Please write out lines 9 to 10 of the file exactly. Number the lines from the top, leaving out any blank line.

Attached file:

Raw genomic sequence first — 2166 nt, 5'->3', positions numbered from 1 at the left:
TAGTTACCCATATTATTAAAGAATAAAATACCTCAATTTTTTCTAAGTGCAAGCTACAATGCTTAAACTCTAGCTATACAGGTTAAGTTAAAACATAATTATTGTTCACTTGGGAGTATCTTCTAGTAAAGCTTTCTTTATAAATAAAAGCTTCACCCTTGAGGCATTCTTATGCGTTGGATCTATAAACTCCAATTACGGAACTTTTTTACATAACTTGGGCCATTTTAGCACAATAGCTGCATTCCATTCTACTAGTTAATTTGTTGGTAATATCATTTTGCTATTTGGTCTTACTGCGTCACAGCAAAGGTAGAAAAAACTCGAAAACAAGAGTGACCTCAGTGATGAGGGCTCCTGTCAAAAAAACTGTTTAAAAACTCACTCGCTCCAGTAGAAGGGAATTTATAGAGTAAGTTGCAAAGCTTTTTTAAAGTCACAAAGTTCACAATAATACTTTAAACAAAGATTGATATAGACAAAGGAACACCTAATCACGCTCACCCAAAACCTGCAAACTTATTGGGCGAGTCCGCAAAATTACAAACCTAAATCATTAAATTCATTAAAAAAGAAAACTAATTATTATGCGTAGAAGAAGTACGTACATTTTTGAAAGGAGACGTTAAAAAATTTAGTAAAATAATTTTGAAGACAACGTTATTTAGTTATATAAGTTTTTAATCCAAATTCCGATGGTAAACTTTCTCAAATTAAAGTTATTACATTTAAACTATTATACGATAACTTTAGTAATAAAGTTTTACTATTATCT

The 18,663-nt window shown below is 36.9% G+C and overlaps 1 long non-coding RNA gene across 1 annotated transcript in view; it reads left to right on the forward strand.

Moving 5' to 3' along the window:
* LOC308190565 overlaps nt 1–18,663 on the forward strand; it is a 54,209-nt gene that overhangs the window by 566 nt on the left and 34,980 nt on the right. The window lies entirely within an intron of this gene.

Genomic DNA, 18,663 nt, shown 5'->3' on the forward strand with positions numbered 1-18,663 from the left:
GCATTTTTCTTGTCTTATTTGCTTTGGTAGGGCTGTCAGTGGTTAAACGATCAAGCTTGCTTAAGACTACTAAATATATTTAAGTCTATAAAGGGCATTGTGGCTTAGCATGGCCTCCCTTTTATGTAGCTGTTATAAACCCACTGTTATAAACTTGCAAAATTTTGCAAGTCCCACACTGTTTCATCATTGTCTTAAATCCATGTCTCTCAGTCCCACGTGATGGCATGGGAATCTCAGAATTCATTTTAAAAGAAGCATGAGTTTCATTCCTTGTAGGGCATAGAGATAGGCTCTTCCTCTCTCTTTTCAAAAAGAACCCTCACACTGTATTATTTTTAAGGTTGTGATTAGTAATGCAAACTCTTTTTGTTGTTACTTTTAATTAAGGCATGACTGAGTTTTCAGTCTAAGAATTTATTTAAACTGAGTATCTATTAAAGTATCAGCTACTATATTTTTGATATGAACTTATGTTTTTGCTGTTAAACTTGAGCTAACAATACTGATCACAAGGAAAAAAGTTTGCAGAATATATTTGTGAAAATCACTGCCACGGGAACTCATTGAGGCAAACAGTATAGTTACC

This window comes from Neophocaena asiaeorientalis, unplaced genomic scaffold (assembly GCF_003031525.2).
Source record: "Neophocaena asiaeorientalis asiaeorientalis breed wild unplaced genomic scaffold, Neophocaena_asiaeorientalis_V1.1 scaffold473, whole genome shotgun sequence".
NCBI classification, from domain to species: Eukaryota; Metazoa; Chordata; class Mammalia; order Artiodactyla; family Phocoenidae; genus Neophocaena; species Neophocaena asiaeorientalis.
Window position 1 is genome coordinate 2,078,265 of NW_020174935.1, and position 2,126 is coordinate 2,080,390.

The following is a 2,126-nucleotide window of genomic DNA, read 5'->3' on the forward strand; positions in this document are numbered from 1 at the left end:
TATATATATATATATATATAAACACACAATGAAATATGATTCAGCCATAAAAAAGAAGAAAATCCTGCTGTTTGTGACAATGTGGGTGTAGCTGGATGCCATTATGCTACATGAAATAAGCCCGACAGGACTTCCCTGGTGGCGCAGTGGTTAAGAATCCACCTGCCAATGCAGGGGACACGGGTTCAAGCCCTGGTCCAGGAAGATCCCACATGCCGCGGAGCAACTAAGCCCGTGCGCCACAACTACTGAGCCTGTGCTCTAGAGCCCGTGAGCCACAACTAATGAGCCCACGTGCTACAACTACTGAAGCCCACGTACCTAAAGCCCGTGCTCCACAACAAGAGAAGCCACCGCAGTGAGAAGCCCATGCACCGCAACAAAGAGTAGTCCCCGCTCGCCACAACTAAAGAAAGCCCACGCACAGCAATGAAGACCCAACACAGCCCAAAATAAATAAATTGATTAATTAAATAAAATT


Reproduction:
Source record: "Neophocaena asiaeorientalis asiaeorientalis breed wild unplaced genomic scaffold, Neophocaena_asiaeorientalis_V1.1 scaffold473, whole genome shotgun sequence".
NCBI classification, from domain to species: Eukaryota; Metazoa; Chordata; class Mammalia; order Artiodactyla; family Phocoenidae; genus Neophocaena; species Neophocaena asiaeorientalis.